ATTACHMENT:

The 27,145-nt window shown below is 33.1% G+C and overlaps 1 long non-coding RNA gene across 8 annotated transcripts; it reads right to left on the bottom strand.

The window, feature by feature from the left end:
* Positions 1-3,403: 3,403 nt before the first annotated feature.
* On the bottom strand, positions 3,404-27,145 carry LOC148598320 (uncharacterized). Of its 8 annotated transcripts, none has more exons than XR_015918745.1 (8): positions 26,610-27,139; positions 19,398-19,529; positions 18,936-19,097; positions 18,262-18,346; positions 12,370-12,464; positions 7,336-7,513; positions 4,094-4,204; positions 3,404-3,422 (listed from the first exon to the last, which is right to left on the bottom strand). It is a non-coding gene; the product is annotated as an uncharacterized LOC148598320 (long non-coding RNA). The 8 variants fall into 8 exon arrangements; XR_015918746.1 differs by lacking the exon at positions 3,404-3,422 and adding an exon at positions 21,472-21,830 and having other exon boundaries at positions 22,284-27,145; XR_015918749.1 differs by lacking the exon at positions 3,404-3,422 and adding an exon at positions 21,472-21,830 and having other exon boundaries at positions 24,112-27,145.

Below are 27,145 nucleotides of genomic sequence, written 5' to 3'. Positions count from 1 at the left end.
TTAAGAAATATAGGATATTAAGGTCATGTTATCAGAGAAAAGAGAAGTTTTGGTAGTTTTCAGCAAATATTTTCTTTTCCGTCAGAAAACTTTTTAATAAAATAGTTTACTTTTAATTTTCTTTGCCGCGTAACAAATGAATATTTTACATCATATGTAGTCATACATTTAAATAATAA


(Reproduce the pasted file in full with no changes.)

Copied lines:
The 27,145-nt window shown below is 33.1% G+C and overlaps 1 long non-coding RNA gene across 8 annotated transcripts; it reads right to left on the bottom strand.

The window, feature by feature from the left end:
* Positions 1-3,403: 3,403 nt before the first annotated feature.
* On the bottom strand, positions 3,404-27,145 carry LOC148598320 (uncharacterized). Of its 8 annotated transcripts, none has more exons than XR_015918745.1 (8): positions 26,610-27,139; positions 19,398-19,529; positions 18,936-19,097; positions 18,262-18,346; positions 12,370-12,464; positions 7,336-7,513; positions 4,094-4,204; positions 3,404-3,422 (listed from the first exon to the last, which is right to left on the bottom strand). It is a non-coding gene; the product is annotated as an uncharacterized LOC148598320 (long non-coding RNA). The 8 variants fall into 8 exon arrangements; XR_015918746.1 differs by lacking the exon at positions 3,404-3,422 and adding an exon at positions 21,472-21,830 and having other exon boundaries at positions 22,284-27,145; XR_015918749.1 differs by lacking the exon at positions 3,404-3,422 and adding an exon at positions 21,472-21,830 and having other exon boundaries at positions 24,112-27,145.

Below are 27,145 nucleotides of genomic sequence, written 5' to 3'. Positions count from 1 at the left end.
TTAAGAAATATAGGATATTAAGGTCATGTTATCAGAGAAAAGAGAAGTTTTGGTAGTTTTCAGCAAATATTTTCTTTTCCGTCAGAAAACTTTTTAATAAAATAGTTTACTTTTAATTTTCTTTGCCGCGTAACAAATGAATATTTTACATCATATGTAGTCATACATTTAAATAATAA